Vol. 23, Issue 1: Fall 2015
The Giggle Gene: Are Our Genes Making Us Laugh?
Long has the question been asked if there is a link between genes and personalities. Due to the joint efforts of researchers at the University of California, Berkeley and Northwestern University, including Robert Levenson and Dacher Keltner of UC Berkeley and Claudia M. Haase of Northwestern, the existence of a “laughing gene” in the human genome was discovered in 2015. Individuals in the study possessing the short version of a specific gene, known as 5-HTTLPR, were more likely to smile or laugh than those with the longer version of the gene. This discovery may offer insight into the interaction between our genes and our responses to the environment.
The relationship between genes and personality has perplexed scientists for quite some time. Until now, very little was known about the relationship between genetics and personality. However, the discovery of this link between 5-HTTLPR and emotional responses may change that. The findings associating a short 5-HTTLPR allele with positive emotions refutes prior research that asserted this same allele caused more somber emotions in certain individuals. Prior to this study, the neurotransmitter 5-HTTLPR was thought to create feelings of depression and anxiety, in addition to some degree of Post-traumatic Stress Disorder. Occasionally, it has even been referred to as the “depression gene.”
In this experiment, three different groups of individuals watched different scenarios that would evoke both positive and negative emotional responses. Over three hundred individuals participated in this study. The first group of young adults watched cartoons, the second group watched a more subtly comical movie, while the third group watched a martial conflict unfold. The researchers filmed the test subjects and then tested the recordings with a decoding system that observed and recorded the emotional microexpressions of participants. These microexpressions, which we make subconsciously in response to emotional situations, reveals what emotions we are feeling. The researchers wanted individuals to express genuine emotion. The most important clue for this is engagement of the eye muscles responsible for creating “crow’s feet.” If an individual’s smile or laugh was accompanied with crow’s feet, the researchers knew it was a genuine, positive reaction. In addition to recording these microexpressions, the researchers took saliva samples to test for the allele itself.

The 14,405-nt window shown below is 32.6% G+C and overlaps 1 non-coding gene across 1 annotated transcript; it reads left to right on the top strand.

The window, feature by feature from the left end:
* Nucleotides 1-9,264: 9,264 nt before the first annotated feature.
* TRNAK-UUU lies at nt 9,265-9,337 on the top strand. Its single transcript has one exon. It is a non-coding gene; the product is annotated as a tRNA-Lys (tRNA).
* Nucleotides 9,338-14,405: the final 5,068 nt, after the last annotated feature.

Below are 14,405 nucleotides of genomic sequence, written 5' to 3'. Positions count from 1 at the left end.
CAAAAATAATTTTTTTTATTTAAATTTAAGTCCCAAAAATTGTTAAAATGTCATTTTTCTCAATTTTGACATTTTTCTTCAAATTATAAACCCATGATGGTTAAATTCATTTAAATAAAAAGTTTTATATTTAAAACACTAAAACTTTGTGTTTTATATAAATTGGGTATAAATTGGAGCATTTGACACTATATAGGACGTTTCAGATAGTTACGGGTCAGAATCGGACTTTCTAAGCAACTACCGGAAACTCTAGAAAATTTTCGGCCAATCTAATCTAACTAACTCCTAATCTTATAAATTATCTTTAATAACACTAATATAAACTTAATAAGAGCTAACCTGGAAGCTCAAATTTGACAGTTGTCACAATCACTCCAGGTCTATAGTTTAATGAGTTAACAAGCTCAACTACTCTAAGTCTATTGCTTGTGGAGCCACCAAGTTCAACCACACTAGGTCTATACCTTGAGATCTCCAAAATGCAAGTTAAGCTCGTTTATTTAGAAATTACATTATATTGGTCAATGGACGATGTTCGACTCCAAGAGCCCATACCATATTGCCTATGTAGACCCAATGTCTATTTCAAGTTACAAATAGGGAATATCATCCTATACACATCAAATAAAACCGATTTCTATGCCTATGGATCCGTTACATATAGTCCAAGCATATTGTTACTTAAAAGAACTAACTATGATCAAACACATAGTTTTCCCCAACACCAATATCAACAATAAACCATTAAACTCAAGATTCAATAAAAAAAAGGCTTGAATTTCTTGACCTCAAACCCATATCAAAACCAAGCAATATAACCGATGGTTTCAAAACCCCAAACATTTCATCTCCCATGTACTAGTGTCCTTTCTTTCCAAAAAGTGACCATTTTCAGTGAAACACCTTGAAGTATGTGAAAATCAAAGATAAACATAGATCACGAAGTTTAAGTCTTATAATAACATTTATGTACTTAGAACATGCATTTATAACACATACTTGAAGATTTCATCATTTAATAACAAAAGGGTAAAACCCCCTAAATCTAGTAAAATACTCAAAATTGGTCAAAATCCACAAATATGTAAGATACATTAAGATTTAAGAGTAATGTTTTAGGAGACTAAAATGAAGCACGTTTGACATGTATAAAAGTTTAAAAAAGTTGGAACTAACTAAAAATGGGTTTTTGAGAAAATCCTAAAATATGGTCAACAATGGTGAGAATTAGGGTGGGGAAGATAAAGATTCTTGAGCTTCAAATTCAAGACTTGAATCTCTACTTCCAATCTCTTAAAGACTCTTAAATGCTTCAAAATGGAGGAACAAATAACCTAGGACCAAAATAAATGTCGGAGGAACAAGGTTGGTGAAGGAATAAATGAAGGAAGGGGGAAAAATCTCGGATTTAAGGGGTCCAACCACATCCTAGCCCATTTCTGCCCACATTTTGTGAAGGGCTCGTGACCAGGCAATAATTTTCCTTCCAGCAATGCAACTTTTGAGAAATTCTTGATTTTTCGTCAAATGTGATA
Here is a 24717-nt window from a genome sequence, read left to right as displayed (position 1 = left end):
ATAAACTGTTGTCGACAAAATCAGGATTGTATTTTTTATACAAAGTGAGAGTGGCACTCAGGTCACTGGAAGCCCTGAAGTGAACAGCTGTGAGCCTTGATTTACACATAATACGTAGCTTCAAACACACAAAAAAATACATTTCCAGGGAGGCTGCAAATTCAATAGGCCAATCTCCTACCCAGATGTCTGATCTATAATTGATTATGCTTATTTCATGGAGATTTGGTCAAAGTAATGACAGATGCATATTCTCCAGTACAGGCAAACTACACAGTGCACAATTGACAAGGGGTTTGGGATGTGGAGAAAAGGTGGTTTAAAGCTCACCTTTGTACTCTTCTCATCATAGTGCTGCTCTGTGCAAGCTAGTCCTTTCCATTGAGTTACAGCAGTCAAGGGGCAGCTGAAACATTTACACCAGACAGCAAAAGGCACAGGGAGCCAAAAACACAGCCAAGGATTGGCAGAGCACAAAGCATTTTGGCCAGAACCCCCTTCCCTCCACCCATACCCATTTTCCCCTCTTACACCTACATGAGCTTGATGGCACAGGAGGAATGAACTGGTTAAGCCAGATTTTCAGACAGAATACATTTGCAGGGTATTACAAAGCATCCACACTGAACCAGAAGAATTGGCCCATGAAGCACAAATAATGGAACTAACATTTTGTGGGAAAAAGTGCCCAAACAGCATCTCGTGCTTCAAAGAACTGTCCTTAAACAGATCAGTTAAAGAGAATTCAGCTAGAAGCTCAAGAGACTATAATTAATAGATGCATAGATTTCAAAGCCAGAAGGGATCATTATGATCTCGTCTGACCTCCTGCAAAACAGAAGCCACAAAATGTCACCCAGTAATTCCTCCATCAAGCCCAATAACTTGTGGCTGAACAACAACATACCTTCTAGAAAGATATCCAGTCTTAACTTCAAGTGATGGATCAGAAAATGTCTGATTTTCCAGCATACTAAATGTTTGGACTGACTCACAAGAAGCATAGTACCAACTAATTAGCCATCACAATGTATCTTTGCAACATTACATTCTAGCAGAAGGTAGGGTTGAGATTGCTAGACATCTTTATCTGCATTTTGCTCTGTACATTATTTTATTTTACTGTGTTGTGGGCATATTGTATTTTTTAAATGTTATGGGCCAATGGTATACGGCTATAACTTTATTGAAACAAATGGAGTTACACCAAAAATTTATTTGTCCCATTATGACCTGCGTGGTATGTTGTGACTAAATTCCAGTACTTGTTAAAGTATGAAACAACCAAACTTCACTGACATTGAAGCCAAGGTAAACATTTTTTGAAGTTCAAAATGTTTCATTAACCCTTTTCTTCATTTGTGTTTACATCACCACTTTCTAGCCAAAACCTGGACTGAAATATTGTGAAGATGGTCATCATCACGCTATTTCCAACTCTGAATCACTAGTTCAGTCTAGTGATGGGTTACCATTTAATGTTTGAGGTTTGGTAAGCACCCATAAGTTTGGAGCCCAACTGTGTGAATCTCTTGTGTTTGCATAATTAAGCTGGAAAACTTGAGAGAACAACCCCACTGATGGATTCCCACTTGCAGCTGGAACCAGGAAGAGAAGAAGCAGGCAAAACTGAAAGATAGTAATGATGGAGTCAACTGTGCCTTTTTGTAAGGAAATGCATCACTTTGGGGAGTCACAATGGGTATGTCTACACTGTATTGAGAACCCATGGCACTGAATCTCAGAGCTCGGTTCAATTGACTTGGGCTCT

The findings are ground-breaking in the discipline of psychology. Not only did individuals possessing the short 5-HTTLPR allele show more genuine positive emotion, but these results held true even after taking into account gender, race, and ethnicity—strengthening the argument that this allele and its effects are present in the entire human genome. This new research argues that individuals with this short 5-HTTLPR allele are not simply more predisposed to negative emotional reactivity, like originally thought, but are rather more likely to feel the emotional highs and lows of life as a whole. In other words, individuals with the short allele are more likely to experience the extremes of the emotional spectrum, while those with the long-allele are less likely to react in such drastic ways.
It is important to note that this research may indicate a link between genes and personality, but it does not mean that there is necessarily a causal relationship between the two. Further research would need to be conducted in order to test if the alleles themselves are solely responsible for evoking emotional responses to stimuli. Different upbringings and other personality contributors could also be responsible for our varied emotional responses. Hopefully, though, this study can lead researchers to eventually determine whether this cause and effect relationship does exist . treated as such.
About the Author
Isabel Marchand is currently a second year Molecular Environmental Biology major in the College of Natural Resources and plans to pursue a career in either medicine or environmental health.